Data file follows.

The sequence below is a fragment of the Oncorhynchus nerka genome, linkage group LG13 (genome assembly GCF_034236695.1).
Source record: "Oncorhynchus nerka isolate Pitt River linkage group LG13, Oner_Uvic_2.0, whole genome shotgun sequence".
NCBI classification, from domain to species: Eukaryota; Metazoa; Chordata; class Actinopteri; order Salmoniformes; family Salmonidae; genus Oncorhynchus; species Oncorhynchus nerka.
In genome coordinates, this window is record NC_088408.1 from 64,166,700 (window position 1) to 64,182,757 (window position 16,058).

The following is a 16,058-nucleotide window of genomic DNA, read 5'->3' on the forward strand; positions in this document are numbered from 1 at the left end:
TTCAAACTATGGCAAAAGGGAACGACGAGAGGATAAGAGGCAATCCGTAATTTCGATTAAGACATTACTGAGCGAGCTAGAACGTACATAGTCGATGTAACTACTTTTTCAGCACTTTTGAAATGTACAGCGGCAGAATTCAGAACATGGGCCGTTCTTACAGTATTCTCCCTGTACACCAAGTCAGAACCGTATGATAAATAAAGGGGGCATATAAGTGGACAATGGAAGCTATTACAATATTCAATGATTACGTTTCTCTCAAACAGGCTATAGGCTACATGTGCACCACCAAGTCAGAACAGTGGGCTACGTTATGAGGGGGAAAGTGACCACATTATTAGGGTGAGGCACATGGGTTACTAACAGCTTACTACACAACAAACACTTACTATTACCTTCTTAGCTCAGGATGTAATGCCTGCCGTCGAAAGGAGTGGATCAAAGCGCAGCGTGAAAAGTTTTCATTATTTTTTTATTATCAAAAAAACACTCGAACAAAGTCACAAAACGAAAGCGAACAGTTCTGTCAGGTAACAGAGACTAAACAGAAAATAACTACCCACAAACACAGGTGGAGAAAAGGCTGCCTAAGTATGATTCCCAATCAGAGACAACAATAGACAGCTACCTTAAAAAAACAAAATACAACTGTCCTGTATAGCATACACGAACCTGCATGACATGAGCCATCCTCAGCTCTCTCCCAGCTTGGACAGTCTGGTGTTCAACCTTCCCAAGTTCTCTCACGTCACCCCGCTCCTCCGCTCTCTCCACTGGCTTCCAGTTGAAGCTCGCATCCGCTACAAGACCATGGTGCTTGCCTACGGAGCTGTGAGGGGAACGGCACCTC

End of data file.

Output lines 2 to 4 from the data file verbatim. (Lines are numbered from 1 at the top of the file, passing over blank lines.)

Source record: "Oncorhynchus nerka isolate Pitt River linkage group LG13, Oner_Uvic_2.0, whole genome shotgun sequence".
NCBI classification, from domain to species: Eukaryota; Metazoa; Chordata; class Actinopteri; order Salmoniformes; family Salmonidae; genus Oncorhynchus; species Oncorhynchus nerka.
In genome coordinates, this window is record NC_088408.1 from 64,166,700 (window position 1) to 64,182,757 (window position 16,058).